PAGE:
Saturday of the Twenty-fifth Week in Ordinary Time

Lectionary: 454

But they did not understand this saying;
its meaning was hidden from them
so that they should not understand it,
and they were afraid to ask him about this saying.

In today's gospel, Jesus has been telling his disciples, "The Son of Man will be handed over." and they cannot understand it.

Some intellectuals and many pseudo-intellectuals of the ancient world belonged to "mystery religions." Because they were secretive to start with, and later suppressed by the Christianized empire, we know little about their rituals and beliefs. Members were invited to join and there were probably certain social, political and economic incentives to join; much as today's Masons, BPOE, and Woodmen of the World offer benefits to prospective members. 

Entering through arcane rituals they were told certain secrets of a religious nature. These mysteries probably had as much to do with real life and everyday experience as some New Age notions do today, but knowing them gave one a sense of superiority. 

Saint Paul would use the word mystery to talk about the cross. There is something inexplicable here; it makes sense only to initiates. 

The gospels recall the dumbfounded confusion of the disciples when Jesus told them what would happen at the end of their journey. As they approached the Holy City, it should not have taken a weatherman to tell which way the wind was blowing, but the disciples apparently hoped against hope that the inevitable wouldn't really happen. 

To this day, believers and non-believers alike try to avoid the truth of the crucifixion. We would rather think that good will be rewarded and wickedness will be punished. That sounds like a rational system and life sometimes works out like that. We all know of criminals who went to jail and generous persons who were honored with banquets. Didn't the Cowardly Lion receive a medal for his courage? 

Can there be any reasonable explanation for innocents who suffer and the guiltless who are punished? 
But Christians cling to the cross as our greatest treasure. We keep our eyes fixed on this mystery like a light shining in a dark place. If the thinking mind cannot interpret it the faith-filled heart embraces it. We are drawn to the cross as iron to a magnet.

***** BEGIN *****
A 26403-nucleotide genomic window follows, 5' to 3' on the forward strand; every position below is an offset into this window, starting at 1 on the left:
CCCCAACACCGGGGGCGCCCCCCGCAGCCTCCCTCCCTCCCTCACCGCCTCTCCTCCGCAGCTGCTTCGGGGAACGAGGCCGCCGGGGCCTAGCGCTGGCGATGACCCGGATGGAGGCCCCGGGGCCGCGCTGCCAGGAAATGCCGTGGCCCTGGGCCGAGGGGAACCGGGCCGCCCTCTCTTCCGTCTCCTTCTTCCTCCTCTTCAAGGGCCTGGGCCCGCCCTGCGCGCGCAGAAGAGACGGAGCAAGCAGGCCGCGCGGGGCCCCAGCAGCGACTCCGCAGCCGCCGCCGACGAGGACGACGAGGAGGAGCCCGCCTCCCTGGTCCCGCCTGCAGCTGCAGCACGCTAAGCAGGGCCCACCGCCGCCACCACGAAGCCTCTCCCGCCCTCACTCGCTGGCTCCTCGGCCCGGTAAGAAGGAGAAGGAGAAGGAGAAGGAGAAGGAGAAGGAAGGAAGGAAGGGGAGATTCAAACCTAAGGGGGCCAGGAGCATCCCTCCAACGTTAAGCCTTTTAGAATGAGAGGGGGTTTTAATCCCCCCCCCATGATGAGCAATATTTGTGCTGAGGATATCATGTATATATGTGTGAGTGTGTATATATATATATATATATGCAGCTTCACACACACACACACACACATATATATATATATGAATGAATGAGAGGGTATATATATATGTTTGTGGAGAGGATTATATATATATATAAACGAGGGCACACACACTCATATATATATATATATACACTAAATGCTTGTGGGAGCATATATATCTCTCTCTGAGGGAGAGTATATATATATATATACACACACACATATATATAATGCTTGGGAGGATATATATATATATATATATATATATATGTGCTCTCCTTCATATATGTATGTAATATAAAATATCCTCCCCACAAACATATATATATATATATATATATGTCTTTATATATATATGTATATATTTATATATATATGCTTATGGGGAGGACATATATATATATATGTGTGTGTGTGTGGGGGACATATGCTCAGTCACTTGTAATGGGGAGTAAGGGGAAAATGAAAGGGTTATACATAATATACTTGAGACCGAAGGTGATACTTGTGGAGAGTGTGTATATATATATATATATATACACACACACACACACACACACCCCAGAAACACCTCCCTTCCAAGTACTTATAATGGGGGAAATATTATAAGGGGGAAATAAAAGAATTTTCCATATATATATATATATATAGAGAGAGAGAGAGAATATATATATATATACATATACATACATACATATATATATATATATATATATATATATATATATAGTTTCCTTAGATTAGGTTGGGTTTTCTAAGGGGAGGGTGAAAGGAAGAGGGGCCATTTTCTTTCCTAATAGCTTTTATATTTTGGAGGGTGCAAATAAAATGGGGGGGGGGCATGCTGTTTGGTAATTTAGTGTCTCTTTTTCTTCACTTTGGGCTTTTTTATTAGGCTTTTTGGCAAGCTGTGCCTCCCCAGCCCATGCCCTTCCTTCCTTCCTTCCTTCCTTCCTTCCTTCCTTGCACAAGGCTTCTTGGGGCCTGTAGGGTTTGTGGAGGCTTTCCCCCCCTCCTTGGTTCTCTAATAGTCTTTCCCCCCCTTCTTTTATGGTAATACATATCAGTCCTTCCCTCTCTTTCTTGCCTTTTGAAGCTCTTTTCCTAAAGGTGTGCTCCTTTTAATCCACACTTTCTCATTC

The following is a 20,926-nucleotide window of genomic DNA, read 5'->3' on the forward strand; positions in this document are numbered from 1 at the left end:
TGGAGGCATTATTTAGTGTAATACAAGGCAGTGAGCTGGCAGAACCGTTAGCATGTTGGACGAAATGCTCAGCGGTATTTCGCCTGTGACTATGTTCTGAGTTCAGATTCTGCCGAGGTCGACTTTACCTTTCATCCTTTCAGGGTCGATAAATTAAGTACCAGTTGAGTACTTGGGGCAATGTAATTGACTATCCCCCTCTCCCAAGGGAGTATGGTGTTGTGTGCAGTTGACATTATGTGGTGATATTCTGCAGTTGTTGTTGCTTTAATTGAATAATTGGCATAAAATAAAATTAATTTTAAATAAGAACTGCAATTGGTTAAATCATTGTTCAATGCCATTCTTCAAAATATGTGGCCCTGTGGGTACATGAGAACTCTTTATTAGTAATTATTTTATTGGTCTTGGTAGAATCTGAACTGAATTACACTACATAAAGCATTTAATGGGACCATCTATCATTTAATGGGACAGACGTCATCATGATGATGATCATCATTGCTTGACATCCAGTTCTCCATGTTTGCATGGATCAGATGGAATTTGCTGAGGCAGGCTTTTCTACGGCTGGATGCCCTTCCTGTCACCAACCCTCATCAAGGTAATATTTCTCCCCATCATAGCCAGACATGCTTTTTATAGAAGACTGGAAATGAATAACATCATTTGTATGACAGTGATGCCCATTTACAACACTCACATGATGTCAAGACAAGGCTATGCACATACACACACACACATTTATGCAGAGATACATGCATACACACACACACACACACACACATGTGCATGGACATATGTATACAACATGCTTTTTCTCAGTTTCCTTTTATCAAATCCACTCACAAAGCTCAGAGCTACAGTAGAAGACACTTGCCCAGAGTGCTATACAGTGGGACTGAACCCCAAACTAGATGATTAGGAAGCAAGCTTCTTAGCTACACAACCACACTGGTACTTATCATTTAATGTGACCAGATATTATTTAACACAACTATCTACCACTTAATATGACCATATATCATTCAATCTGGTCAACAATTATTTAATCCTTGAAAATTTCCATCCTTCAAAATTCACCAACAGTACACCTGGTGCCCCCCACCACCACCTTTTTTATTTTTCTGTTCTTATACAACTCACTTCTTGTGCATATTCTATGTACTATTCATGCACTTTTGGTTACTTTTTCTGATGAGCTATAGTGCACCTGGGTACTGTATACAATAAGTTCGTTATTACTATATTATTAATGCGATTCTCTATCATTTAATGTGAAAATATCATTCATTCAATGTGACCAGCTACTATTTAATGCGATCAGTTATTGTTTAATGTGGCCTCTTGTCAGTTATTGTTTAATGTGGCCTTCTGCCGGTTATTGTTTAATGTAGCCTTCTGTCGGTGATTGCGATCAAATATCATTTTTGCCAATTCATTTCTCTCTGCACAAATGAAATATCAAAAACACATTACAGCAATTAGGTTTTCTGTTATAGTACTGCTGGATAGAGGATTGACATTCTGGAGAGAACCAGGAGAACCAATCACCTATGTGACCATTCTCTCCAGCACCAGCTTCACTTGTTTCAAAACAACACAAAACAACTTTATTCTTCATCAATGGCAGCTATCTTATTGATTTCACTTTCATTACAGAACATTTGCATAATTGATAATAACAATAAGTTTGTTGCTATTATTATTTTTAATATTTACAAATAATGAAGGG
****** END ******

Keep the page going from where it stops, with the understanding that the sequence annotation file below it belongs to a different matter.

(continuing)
In the beginning the cross teaches us simple things. We learn "To have a friend you have to be a friend."; "It's not about me."; and "There's no I in team." We learn, "The first shall be last and the last shall be first." and "Take the lowest place." 

Later, the cross will teach us more mysterious lessons: "If you think you can do well by doing good, be careful. Be very careful!" and "Make friends in this world with dishonest money." 

Finally, the cross will lead some of the elect into the black hole of martyrdom, an apparently senseless sacrifice with no obvious reward. The Church celebrates these mysteries, saying, "The blood of martyrs is the seed of the Church." But to the rational mind it is nonsense. 

The Holy Spirit will never permit the Church to lose the cross. Another word for mystery is sacrament; with these rituals we teach each generation to "follow him", and "Keep your eyes fixed on Jesus." The faithful are identified by their fascination with the cross. 

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I love to write. This blog helps me to meditate on the Word of God, and I hope to make some contribution to our contemplations of God's Mighty Works.

Ordinarily, I write these reflections two or three weeks in advance of their publication. I do not intend to comment on current events.

I understand many people prefer gender-neutral references to "God." I don't disagree with them but find that language impersonal, unappealing and tasteless. When I refer to "God" I think of the One whom Jesus called "Abba" and "Father", and I would not attempt to improve on Jesus' language.

You're welcome to add a thought or raise a question.